Daisy in the PICU

Originally published on June 22, 2011

My Daisy Belle is sleeping in the PICU, sedated, with a tube down her throat. There are wires and monitors attached to her tiny body and her little chubby arms are restrained to keep her from pulling out the breathing tube. She is tiny and perfect, her dark eyelashes resting on her soft cheeks. More than anything I want to pick her up and hold her, kiss her, nurse her. I don't want to move her though. I don't want to bump her. When we kiss her we are so careful. We want her to hear us and feel us - to know that we are here. But we want her to sleep.


Last night was the single most terrifying experience of my entire life. I held my baby while she convulsed and vomited and screamed and I KNEW that at some point she was going to stop breathing. In my mind I raged against the damn scorpion that stung her behind her ear and with my heart I screamed for Jesus to keep her breathing. I waited for the lights from the ambulance to slide around the dirt road to the ranch and willed them to come FASTER. I held her strong, shaking, kicking body while the paramedics held oxygen over her face and tried to assess the situation. I held her on my lap in the ambulance while we drove to the helicopter. And then I left her alone with the EMT's and drove away trying to get to the hospital as quickly as I could.

While I was away from her they lost her airway and had to drive her to the nearest hospital to stabilize her. She stopped breathing. And I wasn't there.

By the time they wheeled my little bug into the ER she was strapped down, intubated and had an IV placed in the bone of her leg. She was fighting the sedation and my husband said he felt like he was watching her in a silent scream.

I have never felt so grateful for a group of strangers in my entire life. Those EMT's saved Daisy's life. The nurses and doctors gently and carefully hooked her up to machines and set an IV in her teeny tiny arm. They let me kiss her and touch her. They brought us up to the PICU, brought me a breastpump and pulled out a couch for us to try to sleep on. They have fed us, talked to us and offered support.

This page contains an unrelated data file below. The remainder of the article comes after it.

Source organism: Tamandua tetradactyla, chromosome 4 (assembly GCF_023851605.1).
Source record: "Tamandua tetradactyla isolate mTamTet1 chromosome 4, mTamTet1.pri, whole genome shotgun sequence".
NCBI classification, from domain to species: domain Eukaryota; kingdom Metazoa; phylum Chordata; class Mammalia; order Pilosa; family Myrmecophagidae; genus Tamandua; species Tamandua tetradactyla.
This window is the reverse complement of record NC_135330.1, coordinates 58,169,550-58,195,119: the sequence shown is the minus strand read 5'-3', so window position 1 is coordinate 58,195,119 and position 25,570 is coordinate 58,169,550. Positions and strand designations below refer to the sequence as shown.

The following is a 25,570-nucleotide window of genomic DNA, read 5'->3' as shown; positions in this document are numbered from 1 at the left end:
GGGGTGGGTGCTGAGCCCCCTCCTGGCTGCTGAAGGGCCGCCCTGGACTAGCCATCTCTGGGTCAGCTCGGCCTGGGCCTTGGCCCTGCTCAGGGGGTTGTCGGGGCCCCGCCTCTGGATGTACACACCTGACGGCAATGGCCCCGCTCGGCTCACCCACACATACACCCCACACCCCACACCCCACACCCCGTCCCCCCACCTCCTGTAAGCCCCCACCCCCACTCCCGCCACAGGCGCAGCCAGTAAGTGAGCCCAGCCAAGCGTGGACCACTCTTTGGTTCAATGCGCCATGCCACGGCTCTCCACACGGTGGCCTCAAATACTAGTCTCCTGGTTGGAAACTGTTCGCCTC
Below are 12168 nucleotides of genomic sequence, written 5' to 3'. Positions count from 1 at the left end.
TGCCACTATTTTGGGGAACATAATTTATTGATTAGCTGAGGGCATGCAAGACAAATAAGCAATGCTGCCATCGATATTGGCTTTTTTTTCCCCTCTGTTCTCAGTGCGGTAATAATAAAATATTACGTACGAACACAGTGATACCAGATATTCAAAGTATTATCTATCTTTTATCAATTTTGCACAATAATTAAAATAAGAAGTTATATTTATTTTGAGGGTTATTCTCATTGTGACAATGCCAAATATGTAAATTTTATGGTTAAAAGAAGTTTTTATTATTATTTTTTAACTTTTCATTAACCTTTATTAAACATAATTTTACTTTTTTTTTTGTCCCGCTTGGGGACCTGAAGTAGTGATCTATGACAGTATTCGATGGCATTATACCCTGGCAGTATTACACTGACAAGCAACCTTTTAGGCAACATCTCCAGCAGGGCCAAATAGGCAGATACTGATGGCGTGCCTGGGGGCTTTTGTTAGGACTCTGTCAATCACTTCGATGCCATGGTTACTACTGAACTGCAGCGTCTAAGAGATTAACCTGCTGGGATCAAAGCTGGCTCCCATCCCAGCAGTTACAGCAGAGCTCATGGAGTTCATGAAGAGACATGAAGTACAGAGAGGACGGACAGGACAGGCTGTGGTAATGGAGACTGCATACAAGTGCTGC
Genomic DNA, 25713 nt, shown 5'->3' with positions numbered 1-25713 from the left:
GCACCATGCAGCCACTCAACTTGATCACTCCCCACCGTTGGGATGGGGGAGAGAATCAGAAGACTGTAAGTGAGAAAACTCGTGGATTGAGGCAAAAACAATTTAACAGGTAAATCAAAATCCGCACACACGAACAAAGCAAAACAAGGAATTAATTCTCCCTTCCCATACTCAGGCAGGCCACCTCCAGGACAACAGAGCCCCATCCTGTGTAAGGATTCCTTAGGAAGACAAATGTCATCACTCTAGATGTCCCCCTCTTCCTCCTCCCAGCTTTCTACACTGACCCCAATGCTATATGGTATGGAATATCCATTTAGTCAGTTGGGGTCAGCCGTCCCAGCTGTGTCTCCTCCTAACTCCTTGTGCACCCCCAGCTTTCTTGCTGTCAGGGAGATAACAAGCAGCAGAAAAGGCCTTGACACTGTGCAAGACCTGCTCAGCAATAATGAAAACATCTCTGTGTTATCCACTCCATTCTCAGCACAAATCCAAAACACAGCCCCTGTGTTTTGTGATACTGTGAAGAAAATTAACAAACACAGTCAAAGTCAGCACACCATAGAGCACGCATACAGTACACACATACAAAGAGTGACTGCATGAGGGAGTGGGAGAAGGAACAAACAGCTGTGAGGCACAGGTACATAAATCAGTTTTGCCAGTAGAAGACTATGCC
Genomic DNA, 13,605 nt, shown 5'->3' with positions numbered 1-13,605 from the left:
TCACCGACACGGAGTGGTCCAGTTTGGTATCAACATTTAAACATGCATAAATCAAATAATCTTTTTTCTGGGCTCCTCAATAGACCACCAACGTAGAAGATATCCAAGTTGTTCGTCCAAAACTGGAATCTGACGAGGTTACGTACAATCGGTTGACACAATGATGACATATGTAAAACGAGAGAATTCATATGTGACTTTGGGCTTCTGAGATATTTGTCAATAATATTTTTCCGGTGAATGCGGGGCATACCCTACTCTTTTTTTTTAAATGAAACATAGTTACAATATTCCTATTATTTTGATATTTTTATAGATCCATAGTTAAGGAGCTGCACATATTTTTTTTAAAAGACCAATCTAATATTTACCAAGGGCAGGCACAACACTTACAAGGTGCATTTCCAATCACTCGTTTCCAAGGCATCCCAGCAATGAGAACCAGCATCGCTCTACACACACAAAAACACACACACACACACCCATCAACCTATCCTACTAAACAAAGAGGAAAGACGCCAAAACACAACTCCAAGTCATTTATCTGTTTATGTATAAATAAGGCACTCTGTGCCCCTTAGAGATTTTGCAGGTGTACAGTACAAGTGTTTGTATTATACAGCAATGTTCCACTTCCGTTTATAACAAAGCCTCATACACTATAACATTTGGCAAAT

My dad stood by Daisy's bed, touching her and whispering to her while Joe and I slept. When Daisy stirred and opened her eyes a little we talked to her until she fell asleep again. Brooke and Alisa killed the scorpion, called 911 and drove me to the hospital. They made me laugh in the long tense hours of waiting for Daisy to arrive. They wept with me and made sure I was safe and informed. My aunts and my mother in law have watched Aravis and Judah, making a comfortable space for them while we fight for Daisy. My mom and my brother drove down this afternoon and have taken turns whispering to our girl. Our friends Charity and Aaron and Kennon have helped us process and survive (thankfully both Aaron and Kennon work in this hospital). And everyone has prayed. They have prayed and flooded our phones and facebook with support and love and genuine hope. I could never acknowledge every person who has reached out and made us feel the strength of community. You know who you are. Thank you.

It's not over yet. Her little body is still struggling to flush out the toxin. She has a rising fever and her pupils are still dilated. Her lungs are clearing up and she is trying to breathe on her own. But she's still fighting. And she IS a fighter. She fought to breathe. She fought to survive. Cause she's Daisy. And Daisy NEVER gives up. Not ever. She's stubborn. I love that about her.

Now we wait. We wait for change. And we stroke her head when her blood is drawn. We kiss her when they insert the tiny catheter. We love her in every small way we can.